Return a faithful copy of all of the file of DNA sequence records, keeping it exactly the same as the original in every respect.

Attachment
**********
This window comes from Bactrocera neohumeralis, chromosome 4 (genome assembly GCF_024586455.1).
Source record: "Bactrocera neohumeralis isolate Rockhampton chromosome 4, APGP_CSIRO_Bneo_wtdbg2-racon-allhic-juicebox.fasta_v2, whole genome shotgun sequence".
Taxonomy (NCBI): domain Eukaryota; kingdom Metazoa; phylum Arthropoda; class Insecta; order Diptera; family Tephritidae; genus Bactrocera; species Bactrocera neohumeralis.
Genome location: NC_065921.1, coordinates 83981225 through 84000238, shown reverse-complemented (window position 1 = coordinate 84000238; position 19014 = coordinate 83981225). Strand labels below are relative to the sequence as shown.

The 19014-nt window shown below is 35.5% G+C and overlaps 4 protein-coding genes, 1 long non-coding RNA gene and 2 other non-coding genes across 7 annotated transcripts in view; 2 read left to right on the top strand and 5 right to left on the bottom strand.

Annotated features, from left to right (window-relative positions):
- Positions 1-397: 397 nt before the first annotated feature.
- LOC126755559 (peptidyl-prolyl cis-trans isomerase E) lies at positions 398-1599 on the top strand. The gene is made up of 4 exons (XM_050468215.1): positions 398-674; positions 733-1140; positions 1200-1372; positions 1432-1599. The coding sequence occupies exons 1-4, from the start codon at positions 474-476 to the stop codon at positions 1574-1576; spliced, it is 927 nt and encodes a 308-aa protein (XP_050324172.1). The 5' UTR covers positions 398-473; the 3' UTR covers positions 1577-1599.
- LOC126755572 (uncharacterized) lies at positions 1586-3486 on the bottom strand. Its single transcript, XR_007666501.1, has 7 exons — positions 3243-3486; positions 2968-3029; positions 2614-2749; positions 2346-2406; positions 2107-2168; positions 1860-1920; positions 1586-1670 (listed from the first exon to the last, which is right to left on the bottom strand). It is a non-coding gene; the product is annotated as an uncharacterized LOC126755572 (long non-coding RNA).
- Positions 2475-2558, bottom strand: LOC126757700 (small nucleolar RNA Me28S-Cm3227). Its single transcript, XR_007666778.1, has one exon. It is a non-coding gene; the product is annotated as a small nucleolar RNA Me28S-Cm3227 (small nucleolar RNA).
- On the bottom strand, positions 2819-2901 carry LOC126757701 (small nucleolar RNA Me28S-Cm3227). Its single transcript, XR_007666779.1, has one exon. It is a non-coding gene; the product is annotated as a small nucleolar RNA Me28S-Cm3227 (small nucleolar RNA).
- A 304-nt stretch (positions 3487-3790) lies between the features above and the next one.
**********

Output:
This window comes from Bactrocera neohumeralis, chromosome 4 (genome assembly GCF_024586455.1).
Source record: "Bactrocera neohumeralis isolate Rockhampton chromosome 4, APGP_CSIRO_Bneo_wtdbg2-racon-allhic-juicebox.fasta_v2, whole genome shotgun sequence".
Taxonomy (NCBI): domain Eukaryota; kingdom Metazoa; phylum Arthropoda; class Insecta; order Diptera; family Tephritidae; genus Bactrocera; species Bactrocera neohumeralis.
Genome location: NC_065921.1, coordinates 83981225 through 84000238, shown reverse-complemented (window position 1 = coordinate 84000238; position 19014 = coordinate 83981225). Strand labels below are relative to the sequence as shown.

The 19014-nt window shown below is 35.5% G+C and overlaps 4 protein-coding genes, 1 long non-coding RNA gene and 2 other non-coding genes across 7 annotated transcripts in view; 2 read left to right on the top strand and 5 right to left on the bottom strand.

Annotated features, from left to right (window-relative positions):
- Positions 1-397: 397 nt before the first annotated feature.
- LOC126755559 (peptidyl-prolyl cis-trans isomerase E) lies at positions 398-1599 on the top strand. The gene is made up of 4 exons (XM_050468215.1): positions 398-674; positions 733-1140; positions 1200-1372; positions 1432-1599. The coding sequence occupies exons 1-4, from the start codon at positions 474-476 to the stop codon at positions 1574-1576; spliced, it is 927 nt and encodes a 308-aa protein (XP_050324172.1). The 5' UTR covers positions 398-473; the 3' UTR covers positions 1577-1599.
- LOC126755572 (uncharacterized) lies at positions 1586-3486 on the bottom strand. Its single transcript, XR_007666501.1, has 7 exons — positions 3243-3486; positions 2968-3029; positions 2614-2749; positions 2346-2406; positions 2107-2168; positions 1860-1920; positions 1586-1670 (listed from the first exon to the last, which is right to left on the bottom strand). It is a non-coding gene; the product is annotated as an uncharacterized LOC126755572 (long non-coding RNA).
- Positions 2475-2558, bottom strand: LOC126757700 (small nucleolar RNA Me28S-Cm3227). Its single transcript, XR_007666778.1, has one exon. It is a non-coding gene; the product is annotated as a small nucleolar RNA Me28S-Cm3227 (small nucleolar RNA).
- On the bottom strand, positions 2819-2901 carry LOC126757701 (small nucleolar RNA Me28S-Cm3227). Its single transcript, XR_007666779.1, has one exon. It is a non-coding gene; the product is annotated as a small nucleolar RNA Me28S-Cm3227 (small nucleolar RNA).
- A 304-nt stretch (positions 3487-3790) lies between the features above and the next one.